Beautiful and trusting, Paula Anton is slowly tormented by mysterious happenings in her luxurious Victorian home. The suspect is her devoted husband. But viewing the world through the dim glow of the gaslight, it is difficult to tell what is real and what is imagined.
Les informations fournies dans la section « Synopsis » peuvent faire référence à une autre édition de ce titre.
George Cukor helped transform a moody Victorian stage melodrama (previously filmed in Britain in 1939) into a gothic Hollywood romantic thriller. Ingrid Bergman stars as a meek, uncertain heiress courted and married in a whirlwind romance by the debonair Charles Boyer, but when they move back into her childhood home she begins losing her grip on reality and becomes convinced that her husband is trying to drive her insane. Joseph Cotten, rather stiff and colorless next to the anguished Bergman and charming and lively Boyer, is the heroic Scotland Yard detective who becomes enamored of the skittish woman who is slowly succumbing to madness. The grand, glorious sets and elegant photography recall Hitchcock's Rebecca, another lush Hollywood gothic melodrama of a retiring young wife overwhelmed by the history of her abode, and Gaslight is still assumed by some to be a Hitchcock film (the Bergman connection doesn't help the confusion). It's really a rather straightforward thriller with a forced plot device, but under Cukor's control the tightly constructed script is given the full MGM treatment, then reined in for intimate moments of harrowing suspense. Boyer brilliantly played off his continental lover reputation by adding an undercurrent of malevolence and Bergman won an Oscar for her haunted performance. It also marks the memorable debut of Angela Lansbury as a saucy maid unwittingly drawn into Boyer's master plan. --Sean Axmaker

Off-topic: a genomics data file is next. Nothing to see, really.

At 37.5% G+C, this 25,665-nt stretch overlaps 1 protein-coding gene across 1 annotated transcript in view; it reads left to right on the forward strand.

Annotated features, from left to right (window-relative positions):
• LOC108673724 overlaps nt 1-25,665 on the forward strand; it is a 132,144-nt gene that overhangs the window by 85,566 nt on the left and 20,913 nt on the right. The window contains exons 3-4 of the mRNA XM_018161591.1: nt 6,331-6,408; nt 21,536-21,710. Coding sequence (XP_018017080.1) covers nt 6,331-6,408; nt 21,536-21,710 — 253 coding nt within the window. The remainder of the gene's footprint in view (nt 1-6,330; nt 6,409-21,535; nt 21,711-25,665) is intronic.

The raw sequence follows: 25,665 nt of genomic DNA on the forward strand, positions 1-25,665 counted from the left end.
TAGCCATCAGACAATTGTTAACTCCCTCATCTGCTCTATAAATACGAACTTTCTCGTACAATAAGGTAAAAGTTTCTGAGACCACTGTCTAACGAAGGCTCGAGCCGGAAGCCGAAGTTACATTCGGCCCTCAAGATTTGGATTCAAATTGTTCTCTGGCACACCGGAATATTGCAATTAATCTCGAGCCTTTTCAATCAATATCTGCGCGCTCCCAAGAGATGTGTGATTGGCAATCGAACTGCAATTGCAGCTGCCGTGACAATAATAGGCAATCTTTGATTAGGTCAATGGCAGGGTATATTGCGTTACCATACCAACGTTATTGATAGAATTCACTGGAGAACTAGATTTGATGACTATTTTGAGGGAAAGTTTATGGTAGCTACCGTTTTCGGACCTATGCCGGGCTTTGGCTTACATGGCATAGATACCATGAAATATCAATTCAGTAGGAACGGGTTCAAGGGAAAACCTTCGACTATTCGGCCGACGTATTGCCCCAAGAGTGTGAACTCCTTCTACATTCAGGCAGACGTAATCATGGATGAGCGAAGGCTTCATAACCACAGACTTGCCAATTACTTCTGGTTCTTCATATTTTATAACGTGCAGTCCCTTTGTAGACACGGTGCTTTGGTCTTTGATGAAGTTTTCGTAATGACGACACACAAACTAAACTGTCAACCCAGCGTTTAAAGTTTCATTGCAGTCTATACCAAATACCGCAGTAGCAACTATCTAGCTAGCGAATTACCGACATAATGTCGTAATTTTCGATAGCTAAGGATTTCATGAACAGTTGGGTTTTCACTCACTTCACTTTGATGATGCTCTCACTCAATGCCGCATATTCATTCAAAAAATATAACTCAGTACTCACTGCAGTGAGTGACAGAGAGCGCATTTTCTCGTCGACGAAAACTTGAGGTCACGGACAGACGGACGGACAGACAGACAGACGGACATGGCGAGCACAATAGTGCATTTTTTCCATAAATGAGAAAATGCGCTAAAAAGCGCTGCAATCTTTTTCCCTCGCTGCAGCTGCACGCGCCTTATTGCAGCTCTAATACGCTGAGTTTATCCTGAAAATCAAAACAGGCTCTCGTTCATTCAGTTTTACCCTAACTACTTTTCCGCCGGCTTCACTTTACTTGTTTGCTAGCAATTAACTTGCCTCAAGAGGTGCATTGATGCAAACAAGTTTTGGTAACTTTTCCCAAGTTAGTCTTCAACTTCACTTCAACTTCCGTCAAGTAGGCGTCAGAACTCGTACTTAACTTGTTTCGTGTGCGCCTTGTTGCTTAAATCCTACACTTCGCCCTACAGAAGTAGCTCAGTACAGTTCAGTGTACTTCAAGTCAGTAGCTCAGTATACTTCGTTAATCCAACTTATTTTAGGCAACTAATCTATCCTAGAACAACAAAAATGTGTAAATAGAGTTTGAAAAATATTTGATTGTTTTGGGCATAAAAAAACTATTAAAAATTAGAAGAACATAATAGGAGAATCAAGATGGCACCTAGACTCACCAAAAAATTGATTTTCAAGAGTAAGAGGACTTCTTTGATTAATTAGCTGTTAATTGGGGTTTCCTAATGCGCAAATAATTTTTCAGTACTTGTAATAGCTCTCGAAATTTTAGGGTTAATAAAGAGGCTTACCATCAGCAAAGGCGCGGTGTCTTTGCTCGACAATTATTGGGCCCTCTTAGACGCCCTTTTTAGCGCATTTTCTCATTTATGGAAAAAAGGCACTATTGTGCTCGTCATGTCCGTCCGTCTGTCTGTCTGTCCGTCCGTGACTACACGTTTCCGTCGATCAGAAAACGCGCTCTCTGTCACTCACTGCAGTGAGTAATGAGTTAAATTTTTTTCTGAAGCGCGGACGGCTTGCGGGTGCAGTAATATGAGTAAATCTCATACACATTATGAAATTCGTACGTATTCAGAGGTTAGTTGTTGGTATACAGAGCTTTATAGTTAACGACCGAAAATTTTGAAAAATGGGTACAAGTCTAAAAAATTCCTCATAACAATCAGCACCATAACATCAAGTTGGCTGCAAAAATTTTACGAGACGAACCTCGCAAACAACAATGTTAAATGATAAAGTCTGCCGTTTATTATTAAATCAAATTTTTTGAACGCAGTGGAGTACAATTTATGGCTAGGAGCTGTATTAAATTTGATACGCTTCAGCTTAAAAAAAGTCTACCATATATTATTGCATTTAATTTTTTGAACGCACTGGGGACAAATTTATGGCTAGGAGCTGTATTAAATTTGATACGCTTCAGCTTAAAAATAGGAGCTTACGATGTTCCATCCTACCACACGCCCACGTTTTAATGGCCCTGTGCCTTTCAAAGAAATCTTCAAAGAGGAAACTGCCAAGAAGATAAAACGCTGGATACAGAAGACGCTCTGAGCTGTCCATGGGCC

Les informations fournies dans la section « A propos du livre » peuvent faire référence à une autre édition de ce titre.